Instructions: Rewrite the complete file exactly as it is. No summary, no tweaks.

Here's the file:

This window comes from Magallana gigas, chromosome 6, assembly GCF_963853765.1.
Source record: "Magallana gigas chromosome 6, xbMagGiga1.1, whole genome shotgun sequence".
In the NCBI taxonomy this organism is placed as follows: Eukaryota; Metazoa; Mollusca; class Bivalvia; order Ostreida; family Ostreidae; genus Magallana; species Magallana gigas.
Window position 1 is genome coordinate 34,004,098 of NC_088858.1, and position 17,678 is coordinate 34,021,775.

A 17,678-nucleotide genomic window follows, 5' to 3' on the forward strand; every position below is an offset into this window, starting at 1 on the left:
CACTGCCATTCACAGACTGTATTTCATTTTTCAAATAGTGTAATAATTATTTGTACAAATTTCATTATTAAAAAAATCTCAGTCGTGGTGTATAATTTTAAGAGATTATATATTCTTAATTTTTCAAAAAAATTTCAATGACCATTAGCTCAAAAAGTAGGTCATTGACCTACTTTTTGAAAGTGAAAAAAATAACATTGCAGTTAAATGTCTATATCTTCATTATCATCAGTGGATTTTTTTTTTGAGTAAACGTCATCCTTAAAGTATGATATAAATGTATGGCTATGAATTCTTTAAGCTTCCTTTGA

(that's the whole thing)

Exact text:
This window comes from Magallana gigas, chromosome 6, assembly GCF_963853765.1.
Source record: "Magallana gigas chromosome 6, xbMagGiga1.1, whole genome shotgun sequence".
In the NCBI taxonomy this organism is placed as follows: Eukaryota; Metazoa; Mollusca; class Bivalvia; order Ostreida; family Ostreidae; genus Magallana; species Magallana gigas.
Window position 1 is genome coordinate 34,004,098 of NC_088858.1, and position 17,678 is coordinate 34,021,775.

A 17,678-nucleotide genomic window follows, 5' to 3' on the forward strand; every position below is an offset into this window, starting at 1 on the left:
CACTGCCATTCACAGACTGTATTTCATTTTTCAAATAGTGTAATAATTATTTGTACAAATTTCATTATTAAAAAAATCTCAGTCGTGGTGTATAATTTTAAGAGATTATATATTCTTAATTTTTCAAAAAAATTTCAATGACCATTAGCTCAAAAAGTAGGTCATTGACCTACTTTTTGAAAGTGAAAAAAATAACATTGCAGTTAAATGTCTATATCTTCATTATCATCAGTGGATTTTTTTTTTGAGTAAACGTCATCCTTAAAGTATGATATAAATGTATGGCTATGAATTCTTTAAGCTTCCTTTGA